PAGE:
It was Christmas Eve and we were ready to celebrate the holiday, but we weren’t ready for a flooded bathroom. We’d owned our RV for a year, and this wasn’t the first time we had to deal with an overflowing toilet.
The first time our toilet leaked was about a month after we bought the rig. As we headed to bed one night we realized the bedroom floor was wet and there was a huge puddle in the bathroom. My husband Brandon shut off the water while I looked for towels to clean up the mess. Then we went to Walmart to buy a wet/dry vacuum to clean the bedroom carpet.
We never properly diagnosed the problem, but it seemed that the valve didn’t completely shut after flushing, which allowed water to continue flowing. The toilet seemed to fix itself and all was good.
After the first incident we should’ve put in some fail-safe measures to ensure it didn’t overflow again, but we didn’t. The Christmas Eve incident was different because the toilet wouldn’t stop running. The only way to keep the toilet from overflowing was to have someone constantly pressing the flush pedal—but eventually that would overflow the black tank—or turn off the water. It seemed we were dealing with a bad valve, which meant replacing the whole toilet.
Luckily, we had a second toilet on hand and swapped the toilets out. We also had tools and PEX piping to create a shut-off for the back of the toilet, so we could turn the water off to the toilet without turning it off for the entire rig.
What to Do When Your RV Toilet Leaks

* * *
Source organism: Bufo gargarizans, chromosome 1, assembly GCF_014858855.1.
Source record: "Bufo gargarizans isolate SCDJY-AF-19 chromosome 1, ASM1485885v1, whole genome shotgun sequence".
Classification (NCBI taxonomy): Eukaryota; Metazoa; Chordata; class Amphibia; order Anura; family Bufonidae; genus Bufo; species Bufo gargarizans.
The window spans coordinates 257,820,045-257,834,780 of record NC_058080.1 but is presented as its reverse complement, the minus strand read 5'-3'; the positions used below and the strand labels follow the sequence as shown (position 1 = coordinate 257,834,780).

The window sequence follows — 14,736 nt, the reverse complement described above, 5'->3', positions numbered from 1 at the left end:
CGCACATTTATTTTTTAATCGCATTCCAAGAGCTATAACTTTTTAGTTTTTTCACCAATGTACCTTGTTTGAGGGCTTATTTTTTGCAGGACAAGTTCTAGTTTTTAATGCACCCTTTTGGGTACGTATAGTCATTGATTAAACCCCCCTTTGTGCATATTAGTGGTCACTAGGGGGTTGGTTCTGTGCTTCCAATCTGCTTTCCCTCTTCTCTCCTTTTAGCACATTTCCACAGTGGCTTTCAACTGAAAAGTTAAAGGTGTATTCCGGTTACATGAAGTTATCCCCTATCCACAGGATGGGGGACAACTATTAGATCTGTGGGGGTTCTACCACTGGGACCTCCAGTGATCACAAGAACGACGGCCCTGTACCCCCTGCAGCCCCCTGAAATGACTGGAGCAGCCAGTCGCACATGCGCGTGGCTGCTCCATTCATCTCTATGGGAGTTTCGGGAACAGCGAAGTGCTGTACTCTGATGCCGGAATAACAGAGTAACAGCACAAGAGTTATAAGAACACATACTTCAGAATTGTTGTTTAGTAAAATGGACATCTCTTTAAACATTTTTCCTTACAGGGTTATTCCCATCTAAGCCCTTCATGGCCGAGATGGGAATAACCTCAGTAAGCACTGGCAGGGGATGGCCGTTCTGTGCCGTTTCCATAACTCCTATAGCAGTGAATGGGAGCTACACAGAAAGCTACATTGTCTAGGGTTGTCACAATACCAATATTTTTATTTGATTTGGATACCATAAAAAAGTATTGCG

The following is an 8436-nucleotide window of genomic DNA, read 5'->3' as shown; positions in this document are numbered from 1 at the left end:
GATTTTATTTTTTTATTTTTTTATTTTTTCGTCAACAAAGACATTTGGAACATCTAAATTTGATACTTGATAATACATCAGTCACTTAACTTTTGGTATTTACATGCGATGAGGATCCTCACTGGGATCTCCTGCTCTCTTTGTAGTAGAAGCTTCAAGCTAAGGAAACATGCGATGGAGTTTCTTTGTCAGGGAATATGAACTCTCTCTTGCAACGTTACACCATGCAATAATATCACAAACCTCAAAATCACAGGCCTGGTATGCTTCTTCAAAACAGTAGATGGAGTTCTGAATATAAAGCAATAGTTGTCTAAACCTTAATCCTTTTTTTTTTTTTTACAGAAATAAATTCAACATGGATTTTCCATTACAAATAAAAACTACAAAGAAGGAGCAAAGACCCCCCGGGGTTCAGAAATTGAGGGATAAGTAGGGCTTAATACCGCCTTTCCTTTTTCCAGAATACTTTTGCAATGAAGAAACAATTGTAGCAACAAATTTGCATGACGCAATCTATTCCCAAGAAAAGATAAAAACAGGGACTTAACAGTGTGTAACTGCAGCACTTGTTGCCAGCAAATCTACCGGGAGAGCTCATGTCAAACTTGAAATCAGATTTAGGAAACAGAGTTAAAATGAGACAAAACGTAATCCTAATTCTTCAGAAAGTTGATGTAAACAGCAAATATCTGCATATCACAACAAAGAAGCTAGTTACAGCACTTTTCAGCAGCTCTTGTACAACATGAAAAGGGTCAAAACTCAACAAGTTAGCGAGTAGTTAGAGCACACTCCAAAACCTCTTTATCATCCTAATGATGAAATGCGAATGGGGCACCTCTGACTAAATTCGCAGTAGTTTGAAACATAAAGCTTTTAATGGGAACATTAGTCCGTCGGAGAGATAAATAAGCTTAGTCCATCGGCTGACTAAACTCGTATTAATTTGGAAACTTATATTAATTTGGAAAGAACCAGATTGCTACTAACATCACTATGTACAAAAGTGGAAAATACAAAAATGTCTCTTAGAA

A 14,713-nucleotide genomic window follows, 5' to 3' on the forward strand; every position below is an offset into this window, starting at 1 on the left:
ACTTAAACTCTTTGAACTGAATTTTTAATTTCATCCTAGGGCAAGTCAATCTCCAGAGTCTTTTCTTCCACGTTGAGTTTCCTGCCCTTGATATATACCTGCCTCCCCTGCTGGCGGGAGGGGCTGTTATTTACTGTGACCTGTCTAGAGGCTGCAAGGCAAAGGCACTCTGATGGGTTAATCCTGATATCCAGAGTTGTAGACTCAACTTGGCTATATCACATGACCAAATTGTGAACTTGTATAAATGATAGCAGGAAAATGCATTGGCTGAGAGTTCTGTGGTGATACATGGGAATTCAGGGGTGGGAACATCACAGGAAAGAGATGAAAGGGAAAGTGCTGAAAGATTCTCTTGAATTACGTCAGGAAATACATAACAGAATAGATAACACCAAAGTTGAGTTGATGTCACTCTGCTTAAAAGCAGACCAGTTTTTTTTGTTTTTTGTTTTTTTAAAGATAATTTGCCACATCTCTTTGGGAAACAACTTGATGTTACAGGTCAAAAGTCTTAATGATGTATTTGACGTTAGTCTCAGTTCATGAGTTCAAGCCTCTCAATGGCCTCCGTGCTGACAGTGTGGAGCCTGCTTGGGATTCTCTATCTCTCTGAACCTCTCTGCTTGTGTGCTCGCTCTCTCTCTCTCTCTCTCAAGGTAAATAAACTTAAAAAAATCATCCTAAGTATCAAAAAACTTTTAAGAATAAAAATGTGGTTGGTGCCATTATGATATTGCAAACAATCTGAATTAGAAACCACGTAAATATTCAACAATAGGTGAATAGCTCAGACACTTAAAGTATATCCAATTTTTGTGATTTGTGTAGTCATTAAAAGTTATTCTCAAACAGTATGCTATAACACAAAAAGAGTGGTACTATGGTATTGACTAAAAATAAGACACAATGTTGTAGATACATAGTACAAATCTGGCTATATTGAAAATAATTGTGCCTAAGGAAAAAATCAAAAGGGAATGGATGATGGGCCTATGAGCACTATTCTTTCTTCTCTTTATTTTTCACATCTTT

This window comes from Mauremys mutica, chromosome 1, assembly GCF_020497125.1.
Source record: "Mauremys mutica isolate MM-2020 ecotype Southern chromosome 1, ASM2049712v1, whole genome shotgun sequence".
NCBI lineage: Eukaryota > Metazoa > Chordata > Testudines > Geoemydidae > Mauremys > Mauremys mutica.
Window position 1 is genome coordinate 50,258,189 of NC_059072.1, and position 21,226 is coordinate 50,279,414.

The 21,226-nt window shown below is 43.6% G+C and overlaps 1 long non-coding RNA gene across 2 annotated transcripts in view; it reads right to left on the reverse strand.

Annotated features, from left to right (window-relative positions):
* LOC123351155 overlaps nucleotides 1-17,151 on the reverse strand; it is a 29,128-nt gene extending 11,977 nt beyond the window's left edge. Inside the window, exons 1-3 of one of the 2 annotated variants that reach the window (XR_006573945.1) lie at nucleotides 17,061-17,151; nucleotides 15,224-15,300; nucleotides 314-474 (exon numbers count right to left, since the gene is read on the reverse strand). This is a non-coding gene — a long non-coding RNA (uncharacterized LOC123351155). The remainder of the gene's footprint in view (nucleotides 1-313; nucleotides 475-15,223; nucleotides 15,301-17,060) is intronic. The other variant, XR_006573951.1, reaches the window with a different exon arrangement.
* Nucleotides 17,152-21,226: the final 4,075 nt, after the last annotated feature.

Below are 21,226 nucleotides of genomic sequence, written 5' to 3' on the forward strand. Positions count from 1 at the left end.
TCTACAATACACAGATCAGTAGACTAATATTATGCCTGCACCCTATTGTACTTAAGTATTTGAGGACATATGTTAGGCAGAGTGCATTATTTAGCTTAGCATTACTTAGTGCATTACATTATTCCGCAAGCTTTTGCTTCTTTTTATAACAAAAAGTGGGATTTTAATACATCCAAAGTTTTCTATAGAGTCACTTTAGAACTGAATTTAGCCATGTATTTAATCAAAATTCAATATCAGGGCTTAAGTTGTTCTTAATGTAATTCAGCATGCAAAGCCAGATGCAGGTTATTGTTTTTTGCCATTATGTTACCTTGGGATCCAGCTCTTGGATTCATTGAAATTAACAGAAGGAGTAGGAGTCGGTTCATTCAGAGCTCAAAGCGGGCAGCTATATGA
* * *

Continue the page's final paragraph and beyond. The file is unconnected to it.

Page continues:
There are only a few reasons why you’d find your RV bathroom floor covered in water. If no one has left the shower on, it’s most likely your toilet. If it’s your toilet, it’s likely one of two things. And, we’ve dealt with both.
- Toilet seal: The rubber gasket that goes between the toilet and the main pipe that takes waste and water into your black tank. You’ll find similar seals on the toilets in a traditional home.
- Water inlet valve: The valve that allows water to enter the toilet bowl when you press on the flush pedal. It also stops that water flow when you close the valve (by taking pressure off the flush pedal). If it stops closing, there’s a problem.
How to Diagnose the Problem
Look at where the water is coming from. If the water appears at the bottom of your toilet (near the floor), the problem is most likely the toilet floor flange seal that will leak wastewater every time you flush. It could also be a leak at the water valve or water line connection that will leak anytime you have pressure on the fresh water system, leaving clean water around the base of the toilet. If your toilet is overflowing, or if water is continually running into the bowl when no one is pressing the foot pedal, this is an indication that the water valve is defective and not fully closing when the pedal is released.
What to Do When the Floor Seal Leaks
- Turn off the water.
- Mop up the mess and wrap a towel around the base of your toilet. Anytime you’re dealing with a toilet, you should wear rubber gloves and disinfect any leakage area since it could be wastewater.